Immense bunker at Hole 11 (below left) and a water hazard (above)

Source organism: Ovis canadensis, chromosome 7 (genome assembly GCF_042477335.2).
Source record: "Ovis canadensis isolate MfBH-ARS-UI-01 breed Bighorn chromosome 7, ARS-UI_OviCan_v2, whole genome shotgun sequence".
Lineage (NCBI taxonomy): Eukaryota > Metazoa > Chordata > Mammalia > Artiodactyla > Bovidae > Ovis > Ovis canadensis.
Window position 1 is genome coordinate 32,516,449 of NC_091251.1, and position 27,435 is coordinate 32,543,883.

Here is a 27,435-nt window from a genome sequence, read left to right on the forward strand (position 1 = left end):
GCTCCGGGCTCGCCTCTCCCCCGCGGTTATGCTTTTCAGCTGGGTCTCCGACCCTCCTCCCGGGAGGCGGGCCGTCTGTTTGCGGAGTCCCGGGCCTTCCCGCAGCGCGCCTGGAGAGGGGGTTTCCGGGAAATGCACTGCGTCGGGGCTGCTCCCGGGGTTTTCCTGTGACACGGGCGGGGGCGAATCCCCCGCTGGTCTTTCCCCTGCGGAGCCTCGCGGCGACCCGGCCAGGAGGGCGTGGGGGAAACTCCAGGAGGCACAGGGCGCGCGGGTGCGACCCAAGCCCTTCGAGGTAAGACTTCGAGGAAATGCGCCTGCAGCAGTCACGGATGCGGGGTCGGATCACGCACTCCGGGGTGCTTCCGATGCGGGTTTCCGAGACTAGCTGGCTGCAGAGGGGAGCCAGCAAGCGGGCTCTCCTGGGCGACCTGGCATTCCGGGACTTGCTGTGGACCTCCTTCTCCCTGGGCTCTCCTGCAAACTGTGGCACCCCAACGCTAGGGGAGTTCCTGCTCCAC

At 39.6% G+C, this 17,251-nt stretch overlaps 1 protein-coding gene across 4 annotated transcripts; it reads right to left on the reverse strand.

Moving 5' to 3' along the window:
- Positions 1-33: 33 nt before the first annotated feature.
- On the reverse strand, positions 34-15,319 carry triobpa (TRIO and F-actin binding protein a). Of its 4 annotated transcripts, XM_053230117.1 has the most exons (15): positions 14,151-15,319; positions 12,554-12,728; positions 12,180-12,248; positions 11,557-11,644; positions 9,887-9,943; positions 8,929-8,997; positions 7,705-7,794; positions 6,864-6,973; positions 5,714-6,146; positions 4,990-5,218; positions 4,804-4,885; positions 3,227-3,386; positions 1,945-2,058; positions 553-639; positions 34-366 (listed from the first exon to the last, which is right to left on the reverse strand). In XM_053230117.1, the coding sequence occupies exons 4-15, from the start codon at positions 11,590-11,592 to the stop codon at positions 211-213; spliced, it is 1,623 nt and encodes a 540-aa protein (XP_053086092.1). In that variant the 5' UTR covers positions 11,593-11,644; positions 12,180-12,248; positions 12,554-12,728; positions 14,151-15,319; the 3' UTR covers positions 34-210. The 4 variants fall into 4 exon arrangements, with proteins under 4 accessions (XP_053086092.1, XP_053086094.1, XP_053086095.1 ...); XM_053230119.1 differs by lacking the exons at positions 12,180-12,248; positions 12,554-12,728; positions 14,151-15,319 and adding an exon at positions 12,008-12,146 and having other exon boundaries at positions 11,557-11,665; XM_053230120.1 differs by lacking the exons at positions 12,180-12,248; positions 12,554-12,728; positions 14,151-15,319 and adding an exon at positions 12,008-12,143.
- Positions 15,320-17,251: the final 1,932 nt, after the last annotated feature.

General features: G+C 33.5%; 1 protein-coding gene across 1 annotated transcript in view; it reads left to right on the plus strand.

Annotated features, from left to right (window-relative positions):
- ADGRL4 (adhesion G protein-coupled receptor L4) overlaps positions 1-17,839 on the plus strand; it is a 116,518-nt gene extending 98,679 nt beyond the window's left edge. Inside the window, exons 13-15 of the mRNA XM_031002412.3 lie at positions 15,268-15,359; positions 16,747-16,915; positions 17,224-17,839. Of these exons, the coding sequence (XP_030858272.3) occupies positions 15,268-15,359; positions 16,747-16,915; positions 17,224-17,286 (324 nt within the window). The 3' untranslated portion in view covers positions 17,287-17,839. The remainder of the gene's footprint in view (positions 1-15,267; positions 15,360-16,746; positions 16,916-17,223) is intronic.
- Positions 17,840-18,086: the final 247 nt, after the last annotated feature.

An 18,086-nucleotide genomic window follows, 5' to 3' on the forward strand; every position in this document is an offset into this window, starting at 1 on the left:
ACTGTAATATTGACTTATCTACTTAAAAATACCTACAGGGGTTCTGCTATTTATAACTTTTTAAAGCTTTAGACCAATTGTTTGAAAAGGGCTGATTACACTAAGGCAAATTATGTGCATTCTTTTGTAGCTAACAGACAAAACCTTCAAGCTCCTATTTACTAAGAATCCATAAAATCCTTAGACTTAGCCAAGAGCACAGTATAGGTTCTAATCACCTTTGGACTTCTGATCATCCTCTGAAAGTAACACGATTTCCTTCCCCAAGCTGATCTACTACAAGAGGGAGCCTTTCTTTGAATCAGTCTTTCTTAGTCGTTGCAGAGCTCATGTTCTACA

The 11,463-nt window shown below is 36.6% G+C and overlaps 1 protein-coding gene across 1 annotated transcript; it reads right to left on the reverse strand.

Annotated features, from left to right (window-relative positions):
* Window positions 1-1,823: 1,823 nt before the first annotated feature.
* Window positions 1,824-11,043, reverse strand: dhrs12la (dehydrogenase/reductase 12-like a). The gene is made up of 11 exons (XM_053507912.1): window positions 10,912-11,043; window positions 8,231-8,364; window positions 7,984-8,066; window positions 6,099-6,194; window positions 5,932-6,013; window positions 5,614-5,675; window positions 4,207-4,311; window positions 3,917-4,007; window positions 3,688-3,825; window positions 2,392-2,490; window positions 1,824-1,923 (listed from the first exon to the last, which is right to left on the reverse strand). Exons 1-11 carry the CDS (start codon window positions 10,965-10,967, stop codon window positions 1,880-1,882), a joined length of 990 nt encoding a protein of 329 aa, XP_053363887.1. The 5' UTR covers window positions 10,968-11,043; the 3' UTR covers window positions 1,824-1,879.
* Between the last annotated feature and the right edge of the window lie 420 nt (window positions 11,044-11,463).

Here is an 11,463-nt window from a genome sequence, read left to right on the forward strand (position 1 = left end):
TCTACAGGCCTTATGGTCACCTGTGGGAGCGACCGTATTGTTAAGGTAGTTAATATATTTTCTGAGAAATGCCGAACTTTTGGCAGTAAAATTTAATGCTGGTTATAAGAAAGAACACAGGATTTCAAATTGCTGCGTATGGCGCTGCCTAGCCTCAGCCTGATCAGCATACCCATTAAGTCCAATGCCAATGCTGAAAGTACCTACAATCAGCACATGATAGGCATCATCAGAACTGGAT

There are a lot of places where you have to be able to shape your shot to put yourself in the best position “I recall one of the things I enjoyed about [playing in the Zurich Classic] was that I used all 14 clubs in my bag,” he says. “There are six easy holes, six medium ones and six very difficult holes. You don’t have to hit driver off every tee; you can hit a 2-iron or a 3-wood.” Along with creating dynamic angles over the 18 holes, Dye used a lot of sand: there are more than 100 bunkers at TPC Louisiana, and a few of them are jaw-droppingly huge—we half expected to meet someone on a camel coming out of the desert on Hole 15, where the bunker is 150 yards long and features six small turf islands. In fact there are 103 sand traps, and 62 of them are pot bunkers that are only too happy to bump up your score. Because the course is eight feet below sea level and is frequently quite humid Gibson says it plays a bit longer than it normally would. Its setting also means that certain forms of wildlife really love the course, which is part of the Audubon Golf Trail. Understandably, it’s common to see a variety of birds on course, along with turtles, frogs and—with perhaps surprising regularity for non-Louisianans—alligators. One of the course’s more famous toothed inhabitants even has a name: “Tripod,” due to a missing leg. Place prehistoric beasts on the list of hazards, then, to which Gibson also adds wind. “I would think, depending on the wind, that the par 3s can play extremely tough, the toughest par 4 is No.6, and No.15 with the wind can be extremely challenging,” he says, offering yet another reason you should bring all the shots in your repertoire.